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Play constantly writes to disc? Causing higher bill on Amazon ec2

Posted by: admin November 30, 2017 Leave a comment

Questions:

I’ve got myself an Amazon ec2 Micro Instance (A VPN Server) to play around with.
The problem is that Amazon charge you for every disc IO you do in a Micro Instance.
The instance is running Amazon Linux a flavor of CentOS.

I’ve started a Scala application in Play 2.0(.2) framework on the server and I’m the only one who connects to the application.

I have observed that every few second something on the server commits IO transactions, to narrow it down I installed a Linux program called iotop.

Here is an output after a couple of seconds.

TID  PRIO  USER     DISK READ  DISK WRITE  SWAPIN     IO>    
23333 be/4 root        0.00 B/s   11.91 K/s  0.00 %  0.00 %  
COMMAND java -Dsbt.ivy.home=/usr/play-2.0.2/framework/../repository -Djava.runtime.name=OpenJDK ~/jars/slf4j-api.jar:/usr/play-2.0.2/repository/local/org.slf4j/jul-to-slf4j/1.6.4/jars/j

A cat from the log file

cat /home/ec2-user/socketTest/logs/application.log
2012-07-05 11:43:31,881 - [INFO] - from play in main
Listening for HTTP on port 9000...

So Play doesn’t write anything to the log file.

First question have I understood the iotop correct and that Play indeed is the disc IO thief.
If so why do play use IO?

My application is a simple websocket example. In essence it echos the input to the output. The IO occurs even thou nothing is pushed thru websockets.

Answers:

I’ve finally found the answer.

By observing when Play made an IO transaction I instantly executed this command:

touch -d '-10 seconds' /tmp/newerthan
find / ! -fstype proc -newer /tmp/newerthan

This returned one interesting line:

/tmp/hsperfdata_root/23320

While googling on this i stumbled upon a Bug ID: 5012932 from sun JVM creates subdirectory “hsperfdata_xxx”. Java does this to enable noninvasive observability
of the JRE, they claim it’s a feature and not a bug that’s why it hasn’t been resolved.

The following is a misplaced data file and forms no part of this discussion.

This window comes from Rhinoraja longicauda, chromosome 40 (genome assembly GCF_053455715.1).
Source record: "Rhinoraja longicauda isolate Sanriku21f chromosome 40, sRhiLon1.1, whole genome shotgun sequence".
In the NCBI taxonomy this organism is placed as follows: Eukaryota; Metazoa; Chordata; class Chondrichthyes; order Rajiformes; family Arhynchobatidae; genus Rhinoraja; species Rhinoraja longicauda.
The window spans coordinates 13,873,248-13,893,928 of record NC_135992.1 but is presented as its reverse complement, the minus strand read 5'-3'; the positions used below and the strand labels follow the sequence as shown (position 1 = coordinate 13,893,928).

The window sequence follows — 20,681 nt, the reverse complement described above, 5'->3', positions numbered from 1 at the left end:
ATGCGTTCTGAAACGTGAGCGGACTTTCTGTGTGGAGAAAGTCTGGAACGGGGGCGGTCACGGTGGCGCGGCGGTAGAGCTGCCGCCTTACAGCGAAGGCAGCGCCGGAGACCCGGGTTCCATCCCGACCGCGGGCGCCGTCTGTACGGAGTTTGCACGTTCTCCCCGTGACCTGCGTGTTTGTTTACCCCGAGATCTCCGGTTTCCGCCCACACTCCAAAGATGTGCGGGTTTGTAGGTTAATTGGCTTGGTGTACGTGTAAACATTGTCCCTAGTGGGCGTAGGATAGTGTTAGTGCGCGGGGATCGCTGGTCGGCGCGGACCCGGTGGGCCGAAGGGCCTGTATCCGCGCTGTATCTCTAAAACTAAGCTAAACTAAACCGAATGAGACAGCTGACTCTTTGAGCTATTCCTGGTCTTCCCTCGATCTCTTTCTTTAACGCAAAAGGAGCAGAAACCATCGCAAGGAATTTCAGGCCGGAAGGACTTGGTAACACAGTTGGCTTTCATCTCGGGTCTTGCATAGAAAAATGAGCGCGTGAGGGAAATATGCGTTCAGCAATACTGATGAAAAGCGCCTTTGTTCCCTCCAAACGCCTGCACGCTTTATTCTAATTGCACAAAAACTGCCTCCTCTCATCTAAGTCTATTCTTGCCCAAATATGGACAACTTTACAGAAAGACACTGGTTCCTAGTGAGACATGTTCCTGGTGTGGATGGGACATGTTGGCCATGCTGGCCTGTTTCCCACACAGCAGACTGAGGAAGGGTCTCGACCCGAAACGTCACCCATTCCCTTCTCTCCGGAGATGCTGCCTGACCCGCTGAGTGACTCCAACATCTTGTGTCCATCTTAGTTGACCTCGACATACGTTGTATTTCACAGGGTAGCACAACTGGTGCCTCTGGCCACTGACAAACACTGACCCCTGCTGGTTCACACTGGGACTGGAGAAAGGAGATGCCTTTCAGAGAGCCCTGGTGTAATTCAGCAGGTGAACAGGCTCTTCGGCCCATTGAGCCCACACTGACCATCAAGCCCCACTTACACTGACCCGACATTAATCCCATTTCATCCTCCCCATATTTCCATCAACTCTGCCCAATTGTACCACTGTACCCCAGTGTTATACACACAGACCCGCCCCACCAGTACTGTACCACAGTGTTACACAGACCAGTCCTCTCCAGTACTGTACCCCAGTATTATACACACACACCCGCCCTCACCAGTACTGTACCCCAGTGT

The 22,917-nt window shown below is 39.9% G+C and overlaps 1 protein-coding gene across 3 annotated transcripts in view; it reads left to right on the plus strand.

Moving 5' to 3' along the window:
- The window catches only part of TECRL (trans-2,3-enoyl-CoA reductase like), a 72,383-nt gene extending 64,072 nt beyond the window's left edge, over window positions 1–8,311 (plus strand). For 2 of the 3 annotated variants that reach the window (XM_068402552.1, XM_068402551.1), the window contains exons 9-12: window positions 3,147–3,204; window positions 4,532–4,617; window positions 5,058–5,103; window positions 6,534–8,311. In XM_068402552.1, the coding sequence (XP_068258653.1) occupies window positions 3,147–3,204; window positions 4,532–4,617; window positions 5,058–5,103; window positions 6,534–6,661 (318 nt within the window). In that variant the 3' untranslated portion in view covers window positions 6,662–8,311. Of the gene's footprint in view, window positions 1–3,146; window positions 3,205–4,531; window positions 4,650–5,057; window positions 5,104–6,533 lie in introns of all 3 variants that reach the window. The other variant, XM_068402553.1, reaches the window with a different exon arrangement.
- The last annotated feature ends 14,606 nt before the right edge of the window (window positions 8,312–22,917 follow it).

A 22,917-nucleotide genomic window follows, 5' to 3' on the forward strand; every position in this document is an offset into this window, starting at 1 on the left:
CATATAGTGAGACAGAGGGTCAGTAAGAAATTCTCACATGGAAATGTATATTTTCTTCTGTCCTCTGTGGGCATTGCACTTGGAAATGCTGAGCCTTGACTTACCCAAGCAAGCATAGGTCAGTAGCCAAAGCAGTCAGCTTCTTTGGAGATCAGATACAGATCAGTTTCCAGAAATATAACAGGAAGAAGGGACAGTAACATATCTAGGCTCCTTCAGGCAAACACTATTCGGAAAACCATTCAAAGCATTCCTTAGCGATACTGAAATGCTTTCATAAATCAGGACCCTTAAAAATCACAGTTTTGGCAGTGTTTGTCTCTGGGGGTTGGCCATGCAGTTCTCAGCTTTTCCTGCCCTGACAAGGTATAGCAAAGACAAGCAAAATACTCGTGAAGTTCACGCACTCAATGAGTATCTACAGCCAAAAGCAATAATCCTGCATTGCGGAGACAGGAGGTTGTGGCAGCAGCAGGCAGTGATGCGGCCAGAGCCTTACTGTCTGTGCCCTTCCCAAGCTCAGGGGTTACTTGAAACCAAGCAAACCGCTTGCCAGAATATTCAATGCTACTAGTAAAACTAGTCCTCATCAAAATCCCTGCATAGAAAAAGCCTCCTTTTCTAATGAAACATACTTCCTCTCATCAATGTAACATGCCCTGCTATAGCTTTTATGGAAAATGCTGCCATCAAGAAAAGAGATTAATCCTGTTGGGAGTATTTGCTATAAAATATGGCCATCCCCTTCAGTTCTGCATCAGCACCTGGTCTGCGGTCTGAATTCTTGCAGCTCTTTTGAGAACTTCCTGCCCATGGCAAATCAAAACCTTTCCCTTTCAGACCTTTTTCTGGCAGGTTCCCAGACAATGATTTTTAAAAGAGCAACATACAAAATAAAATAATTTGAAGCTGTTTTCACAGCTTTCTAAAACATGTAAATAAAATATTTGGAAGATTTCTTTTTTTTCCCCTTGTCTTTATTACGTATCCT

A solution presented to disable this “feature” was to make use of an undocumented option -XX:-UsePerfData. I tried this but unfortunately Play kept making the IO transactions.

But after some more digging I found another switch -XX:+PerfDisableSharedMem.

So I executed export _JAVA_OPTIONS="-XX:+PerfDisableSharedMem" before starting Play .

And… Voilà Play stopped making the IO transactions!

Questions:
Answers:

If you’d like to know which files are being written to, you can use inotifywait, which is shipped in the inotify-tools package (at least that’s what Fedora calls it):

$ inotifywait -r -m /opt /etc /var -e ATTRIB -e CREATE -e MODIFY -e DELETE
Setting up watches.  Beware: since -r was given, this may take a while!
Watches established.
/var/tmp/ CREATE etilqs_uOXWfa8v7DkNBgd
/var/tmp/ DELETE etilqs_uOXWfa8v7DkNBgd
/var/tmp/ MODIFY etilqs_uOXWfa8v7DkNBgd
/var/tmp/ MODIFY etilqs_uOXWfa8v7DkNBgd
/var/tmp/ MODIFY etilqs_uOXWfa8v7DkNBgd
  ...

Obviously, replace “/opt /etc /var” above with whatever directories you suspect are interesting.

It’s almost certainly much more efficient than running lsof in a loop and grepping its output. But you probably shouldn’t leave it running for a long time in production.

Anyway, once you know which files are being written to, you’ll be well on the way to stopping it. 🙂

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You can also recursively ls your directory and sort by atime (ormtime or whatever)

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Yet another solution (simple but useful):

# watch df

Then you can run this to go deeper:

# du -s /your/path/